The arrival of the fridge as a common home appliance implied, among other consequences, the evolution of the place of the animals in the city. My grandma still had chicken under the kitchen sink in their third ground apartment, as during the Spanish post-civil war era this was still common (most urban dwellers came from rural areas, as her), and she had no fridge at home and retail was not up to the task of massive meat distribution. To be precise, at a given moment they bought a fridge, but power lines were not reliable enough…
Which leads us to a previous matter: the spread of electric energy. The generalization of electricity in the cities is a matter of little more than the last century, with a gradual growth: first light, and then an incremental growth of the rest of appliances. The urban family revenue had to grow to support buying new appliances, but power generation and transportation networks had to grow in terms of both capacity and reliability.
This expansion of electricity is central to the link between animals and humans in cities in many ways, and in Europe there is a clear example in the production and distribution of dairy products. Since Pasteur it is known that milk is an ideal place for pathogens to thrive, especially when time between milking and drinking grows and temperature is uncontrolled, so up to the generalization of railroads the strategy was to bring the cow as close as possible to the citizen. Cities as Madrid or Paris had at the end of the XIXth century a large amount of “vacheries”, small places in which cows were raised to produce milk for nearby populations, sometimes in ground floors or inner courts in what now are posh areas. Some examples as Louis Bonnier’s time architectures in ceramic tiles show the convergence with the expansion of urban hygiene.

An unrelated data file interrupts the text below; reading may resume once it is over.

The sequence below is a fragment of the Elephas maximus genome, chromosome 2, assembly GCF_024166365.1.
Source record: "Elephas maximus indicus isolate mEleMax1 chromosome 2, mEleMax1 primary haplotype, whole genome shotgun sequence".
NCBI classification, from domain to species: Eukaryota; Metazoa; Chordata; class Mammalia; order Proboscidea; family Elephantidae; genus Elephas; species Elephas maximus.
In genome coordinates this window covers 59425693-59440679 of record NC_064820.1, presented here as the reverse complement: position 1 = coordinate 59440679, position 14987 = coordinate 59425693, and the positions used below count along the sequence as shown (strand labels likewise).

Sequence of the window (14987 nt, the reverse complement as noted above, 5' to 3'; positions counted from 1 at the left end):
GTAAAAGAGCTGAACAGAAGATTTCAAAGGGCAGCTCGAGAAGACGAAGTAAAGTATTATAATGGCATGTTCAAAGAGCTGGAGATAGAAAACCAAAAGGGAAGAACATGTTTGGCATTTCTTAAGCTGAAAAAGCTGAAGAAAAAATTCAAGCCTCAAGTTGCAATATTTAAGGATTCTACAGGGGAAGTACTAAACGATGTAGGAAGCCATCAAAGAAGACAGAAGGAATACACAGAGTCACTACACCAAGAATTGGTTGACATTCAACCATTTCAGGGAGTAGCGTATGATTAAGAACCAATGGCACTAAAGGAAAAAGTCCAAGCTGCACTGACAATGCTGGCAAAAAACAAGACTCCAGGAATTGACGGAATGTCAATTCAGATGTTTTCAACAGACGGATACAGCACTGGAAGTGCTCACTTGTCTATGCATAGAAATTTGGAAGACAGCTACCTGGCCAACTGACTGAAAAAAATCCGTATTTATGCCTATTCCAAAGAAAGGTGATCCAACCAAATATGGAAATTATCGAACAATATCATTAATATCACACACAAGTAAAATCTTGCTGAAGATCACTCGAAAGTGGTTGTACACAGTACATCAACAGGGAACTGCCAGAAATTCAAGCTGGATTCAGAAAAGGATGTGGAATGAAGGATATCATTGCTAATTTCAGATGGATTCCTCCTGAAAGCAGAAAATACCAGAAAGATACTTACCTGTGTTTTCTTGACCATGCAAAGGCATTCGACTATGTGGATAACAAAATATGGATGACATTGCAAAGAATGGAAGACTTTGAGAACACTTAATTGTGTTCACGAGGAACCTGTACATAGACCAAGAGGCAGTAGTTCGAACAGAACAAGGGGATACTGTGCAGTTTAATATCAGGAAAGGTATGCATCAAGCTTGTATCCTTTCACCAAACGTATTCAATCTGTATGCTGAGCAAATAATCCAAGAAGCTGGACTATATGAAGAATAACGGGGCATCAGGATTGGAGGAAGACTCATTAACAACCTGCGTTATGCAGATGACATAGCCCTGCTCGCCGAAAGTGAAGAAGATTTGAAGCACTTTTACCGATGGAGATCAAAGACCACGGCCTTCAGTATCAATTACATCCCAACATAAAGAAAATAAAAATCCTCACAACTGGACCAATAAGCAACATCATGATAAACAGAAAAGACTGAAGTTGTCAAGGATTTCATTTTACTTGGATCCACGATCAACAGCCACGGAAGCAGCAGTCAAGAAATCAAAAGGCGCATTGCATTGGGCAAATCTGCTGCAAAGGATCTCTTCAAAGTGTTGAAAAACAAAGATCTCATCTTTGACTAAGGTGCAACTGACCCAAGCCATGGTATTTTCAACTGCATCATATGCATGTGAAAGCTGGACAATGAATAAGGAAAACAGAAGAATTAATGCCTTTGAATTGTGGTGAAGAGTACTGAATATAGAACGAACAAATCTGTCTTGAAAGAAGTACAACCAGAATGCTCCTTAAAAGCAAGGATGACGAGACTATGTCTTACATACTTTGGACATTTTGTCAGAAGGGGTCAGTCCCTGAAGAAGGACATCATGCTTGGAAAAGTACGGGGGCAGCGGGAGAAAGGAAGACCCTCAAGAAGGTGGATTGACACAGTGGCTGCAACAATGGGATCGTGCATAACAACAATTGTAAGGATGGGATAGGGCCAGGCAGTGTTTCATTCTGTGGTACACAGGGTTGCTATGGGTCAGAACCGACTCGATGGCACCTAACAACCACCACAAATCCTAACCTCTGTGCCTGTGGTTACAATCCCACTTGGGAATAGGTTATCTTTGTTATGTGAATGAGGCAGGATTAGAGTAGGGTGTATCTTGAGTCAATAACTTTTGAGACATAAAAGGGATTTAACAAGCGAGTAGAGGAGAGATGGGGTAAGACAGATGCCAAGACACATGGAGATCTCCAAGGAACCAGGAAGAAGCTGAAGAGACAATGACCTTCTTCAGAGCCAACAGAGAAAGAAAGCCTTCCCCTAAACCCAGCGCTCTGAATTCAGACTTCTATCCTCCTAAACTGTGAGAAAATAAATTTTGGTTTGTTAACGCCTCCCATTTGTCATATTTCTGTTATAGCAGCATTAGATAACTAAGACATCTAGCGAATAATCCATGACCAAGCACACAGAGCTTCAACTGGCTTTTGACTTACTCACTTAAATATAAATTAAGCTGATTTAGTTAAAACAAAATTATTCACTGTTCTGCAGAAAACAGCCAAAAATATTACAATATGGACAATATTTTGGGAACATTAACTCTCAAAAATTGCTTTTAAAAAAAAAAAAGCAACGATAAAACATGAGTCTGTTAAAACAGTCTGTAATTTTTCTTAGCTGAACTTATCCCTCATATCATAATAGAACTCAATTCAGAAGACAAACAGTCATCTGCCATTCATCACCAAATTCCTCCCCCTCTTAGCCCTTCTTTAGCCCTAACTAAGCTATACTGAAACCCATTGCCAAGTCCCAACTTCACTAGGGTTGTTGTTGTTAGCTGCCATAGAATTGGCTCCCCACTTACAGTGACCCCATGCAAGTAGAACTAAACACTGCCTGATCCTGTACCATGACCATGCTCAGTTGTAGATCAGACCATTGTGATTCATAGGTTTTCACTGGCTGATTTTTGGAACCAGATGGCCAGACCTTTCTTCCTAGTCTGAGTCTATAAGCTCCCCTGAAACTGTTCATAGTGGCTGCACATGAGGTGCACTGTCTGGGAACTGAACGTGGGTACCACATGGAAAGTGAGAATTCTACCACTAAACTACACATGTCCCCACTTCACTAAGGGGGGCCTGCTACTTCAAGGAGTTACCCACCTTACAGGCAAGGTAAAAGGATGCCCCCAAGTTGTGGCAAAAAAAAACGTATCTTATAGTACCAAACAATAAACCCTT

The improvements as well in transportation as in refrigeration both on the offer side (industrial fridges) and the demand side (a fridge for every family) reduced with time the need for cows near families. Along with the end of urban horses due the car, this is a relevant evolution. It is worth thinking how in today’s polluted cities a quality milk production could happen, but anyway this urban story also had implications for rural areas: while the milk production in former times could only be exported as cheese, with power and fridges an industrialization of the milk industry ensued.
It would be interesting to see, in the recent context of avian influenzas, how the way in which humans and fowl evolves in Asian cities with fast GDP, infrastructure and population growth, as a century ago in North America or Europe.
I took an archeology course in college that focused on the impact of transportation improvements. One of the segments was on disease propagation and it was amazing. I’m enjoying this series. Good work.